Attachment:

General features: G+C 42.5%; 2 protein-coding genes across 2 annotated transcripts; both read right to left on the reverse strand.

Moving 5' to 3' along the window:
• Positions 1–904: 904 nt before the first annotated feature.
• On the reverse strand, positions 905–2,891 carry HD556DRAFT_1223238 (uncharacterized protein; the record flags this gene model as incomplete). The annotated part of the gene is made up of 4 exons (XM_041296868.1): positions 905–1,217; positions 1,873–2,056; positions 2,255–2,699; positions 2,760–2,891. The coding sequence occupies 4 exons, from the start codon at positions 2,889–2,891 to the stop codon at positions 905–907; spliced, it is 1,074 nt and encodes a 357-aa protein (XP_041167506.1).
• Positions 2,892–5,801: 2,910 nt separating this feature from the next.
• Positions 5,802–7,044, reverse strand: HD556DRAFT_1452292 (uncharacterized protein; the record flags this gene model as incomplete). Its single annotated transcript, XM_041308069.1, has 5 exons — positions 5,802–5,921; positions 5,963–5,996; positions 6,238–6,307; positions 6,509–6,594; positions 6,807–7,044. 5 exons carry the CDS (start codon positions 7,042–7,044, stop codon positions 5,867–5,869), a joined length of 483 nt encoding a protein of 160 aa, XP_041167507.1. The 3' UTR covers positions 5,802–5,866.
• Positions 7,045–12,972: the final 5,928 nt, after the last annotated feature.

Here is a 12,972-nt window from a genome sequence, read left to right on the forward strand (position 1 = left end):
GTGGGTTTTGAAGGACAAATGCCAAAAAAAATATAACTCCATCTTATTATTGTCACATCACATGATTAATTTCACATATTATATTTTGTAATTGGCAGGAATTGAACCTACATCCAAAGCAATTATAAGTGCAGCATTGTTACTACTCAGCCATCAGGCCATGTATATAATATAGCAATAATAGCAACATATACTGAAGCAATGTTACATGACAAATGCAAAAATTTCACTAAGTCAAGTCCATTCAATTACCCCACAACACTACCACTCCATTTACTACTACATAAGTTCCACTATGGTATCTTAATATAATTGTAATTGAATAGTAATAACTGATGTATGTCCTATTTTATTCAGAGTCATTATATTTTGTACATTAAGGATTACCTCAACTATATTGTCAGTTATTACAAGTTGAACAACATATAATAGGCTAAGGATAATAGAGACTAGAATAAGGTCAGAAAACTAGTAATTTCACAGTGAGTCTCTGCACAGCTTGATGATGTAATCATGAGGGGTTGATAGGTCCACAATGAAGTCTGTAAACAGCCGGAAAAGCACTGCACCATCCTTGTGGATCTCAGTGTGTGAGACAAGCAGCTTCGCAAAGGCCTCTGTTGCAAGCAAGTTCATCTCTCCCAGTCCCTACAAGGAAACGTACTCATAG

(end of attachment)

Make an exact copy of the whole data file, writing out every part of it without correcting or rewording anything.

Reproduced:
General features: G+C 42.5%; 2 protein-coding genes across 2 annotated transcripts; both read right to left on the reverse strand.

Moving 5' to 3' along the window:
• Positions 1–904: 904 nt before the first annotated feature.
• On the reverse strand, positions 905–2,891 carry HD556DRAFT_1223238 (uncharacterized protein; the record flags this gene model as incomplete). The annotated part of the gene is made up of 4 exons (XM_041296868.1): positions 905–1,217; positions 1,873–2,056; positions 2,255–2,699; positions 2,760–2,891. The coding sequence occupies 4 exons, from the start codon at positions 2,889–2,891 to the stop codon at positions 905–907; spliced, it is 1,074 nt and encodes a 357-aa protein (XP_041167506.1).
• Positions 2,892–5,801: 2,910 nt separating this feature from the next.
• Positions 5,802–7,044, reverse strand: HD556DRAFT_1452292 (uncharacterized protein; the record flags this gene model as incomplete). Its single annotated transcript, XM_041308069.1, has 5 exons — positions 5,802–5,921; positions 5,963–5,996; positions 6,238–6,307; positions 6,509–6,594; positions 6,807–7,044. 5 exons carry the CDS (start codon positions 7,042–7,044, stop codon positions 5,867–5,869), a joined length of 483 nt encoding a protein of 160 aa, XP_041167507.1. The 3' UTR covers positions 5,802–5,866.
• Positions 7,045–12,972: the final 5,928 nt, after the last annotated feature.

Here is a 12,972-nt window from a genome sequence, read left to right on the forward strand (position 1 = left end):
GTGGGTTTTGAAGGACAAATGCCAAAAAAAATATAACTCCATCTTATTATTGTCACATCACATGATTAATTTCACATATTATATTTTGTAATTGGCAGGAATTGAACCTACATCCAAAGCAATTATAAGTGCAGCATTGTTACTACTCAGCCATCAGGCCATGTATATAATATAGCAATAATAGCAACATATACTGAAGCAATGTTACATGACAAATGCAAAAATTTCACTAAGTCAAGTCCATTCAATTACCCCACAACACTACCACTCCATTTACTACTACATAAGTTCCACTATGGTATCTTAATATAATTGTAATTGAATAGTAATAACTGATGTATGTCCTATTTTATTCAGAGTCATTATATTTTGTACATTAAGGATTACCTCAACTATATTGTCAGTTATTACAAGTTGAACAACATATAATAGGCTAAGGATAATAGAGACTAGAATAAGGTCAGAAAACTAGTAATTTCACAGTGAGTCTCTGCACAGCTTGATGATGTAATCATGAGGGGTTGATAGGTCCACAATGAAGTCTGTAAACAGCCGGAAAAGCACTGCACCATCCTTGTGGATCTCAGTGTGTGAGACAAGCAGCTTCGCAAAGGCCTCTGTTGCAAGCAAGTTCATCTCTCCCAGTCCCTACAAGGAAACGTACTCATAG